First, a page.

Gay Rant

trying to forgive

OK, it’s really time to forgive.  It’s so fucking hard to forgive someone you have loved. I don’t know if it’s the right thing?  We had such an intense time together.

I dealt with the unresolved financial aspect today but it gave me zero pleasure.

I think..why the fuck should he get away with anything.  Here it comes again..the wave of resentment.

I wish on more occasions that I care to admit that I could remove every single mention of him on my blog just like he wanted but now look..the pages are covered with him.   Mentions and pictures and insults.  I know that it must have hurt him terribly.  For what?

Because I loved him.  Because I don’t want to love him. Because I want to let him go..forever and this seemed like the only way.

I broke my promise to celebrate every moment of his new gay life.

Two people come together for what ever reason and try to make something happen.  The moment the heart is engaged it becomes treacherous.

Toby and I went out last night to WeHo where I thought I wanted to be happily surrounded by own kind.  It was GHASTLY!  I LOATH mediocrity!  Jake wasn’t mediocre.  He wasn’t deliberately cruel.  He was just confused.  I should have known better..but why should I?  Why should I know just because I am older?  I keep thinking about The Velvet Rage.  How we become who we are shaped in a hostile world.  Having to invent ourselves as we go along.

I don’t know the answers…why should I?

I tried to be there for him, to help him but I couldn’t help myself..I fell in love.  So, every time I eat a tomato I think of him because we bought those beautiful tomatoes in the market in Sanary and ate them like peaches.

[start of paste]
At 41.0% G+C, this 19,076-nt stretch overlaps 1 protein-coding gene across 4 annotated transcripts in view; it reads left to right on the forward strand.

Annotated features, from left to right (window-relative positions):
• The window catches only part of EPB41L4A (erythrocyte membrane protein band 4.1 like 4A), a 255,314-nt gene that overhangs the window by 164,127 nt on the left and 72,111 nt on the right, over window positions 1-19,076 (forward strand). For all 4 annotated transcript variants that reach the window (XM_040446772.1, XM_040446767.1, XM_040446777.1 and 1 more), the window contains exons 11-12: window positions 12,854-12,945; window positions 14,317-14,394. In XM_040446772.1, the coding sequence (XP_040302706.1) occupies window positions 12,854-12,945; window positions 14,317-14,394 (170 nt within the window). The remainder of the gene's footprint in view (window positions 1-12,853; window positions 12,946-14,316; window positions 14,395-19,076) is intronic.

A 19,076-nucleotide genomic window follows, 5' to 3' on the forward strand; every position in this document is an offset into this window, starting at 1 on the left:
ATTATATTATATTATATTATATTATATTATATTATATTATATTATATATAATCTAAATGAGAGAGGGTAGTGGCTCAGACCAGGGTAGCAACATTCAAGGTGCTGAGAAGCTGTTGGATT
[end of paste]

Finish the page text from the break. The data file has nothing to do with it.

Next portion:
Every time I sit opposite another man on a ‘date’ I compare them to him.   Every time something good or bad happens I want to share it with him..yet I have no right.  I never had any right.  You see, he always made it perfectly clear after he left her that he wasn’t leaving her for me.   The damage was already done.  I was already in love, I believed him when he wrote to me telling me how much he loved me.

Even though I urged him to get honest I think it suited me that he wasn’t.  When he finally told her I was in SHOCK.  It seemed like the most brave yet foolhardy thing to do.  There were other ways of telling the truth.  But that’s just my fucked up head getting in the way.  He did the right thing.

When I told John the Saturday morning he told her he was gay we both looked at each other in SHOCK.

As we became more involved I couldn’t just continue with things the way they were.  I couldn’t bear listening to him tell me about other men and not be profoundly hurt however generous I wanted to be.

I didn’t want it to end but it had no future and if it had no future I couldn’t continue.

I need either to be on my own or to share my life with a man who gives equally, kindly, compassionately.

This will make you laugh:  I met a man (my age) at dinner the other night who wanted a date but cancelled after reading my blog.  So, it’s just me and my blog.

As for the money? I don’t care about the money, I just care that he’s not getting away with anything.  Then of course..I do care.  When I am feeling angry or resentful I care so much about the fucking money.

It’s 110 degrees in LA.  At the end of the week we return to sultry days and chilly evenings.

Where are the grand romantic gestures?  Should I have moved to NYC ?  I simply couldn’t.  I couldn’t shift my life east because I loved him so much.  I always knew that I would eventually have to let him go.

Now look, these pages are littered with every mean thing I could have written about him.  But inside my crazy head every mean thing I think about him is balanced with a good thought, a lovely memory, a kind gesture.

I just don’t want you to think I am weak, laying in bed this morning and trying to conjour up good thoughts of Jake, wanting to remember all that was sweet and let the loathing go.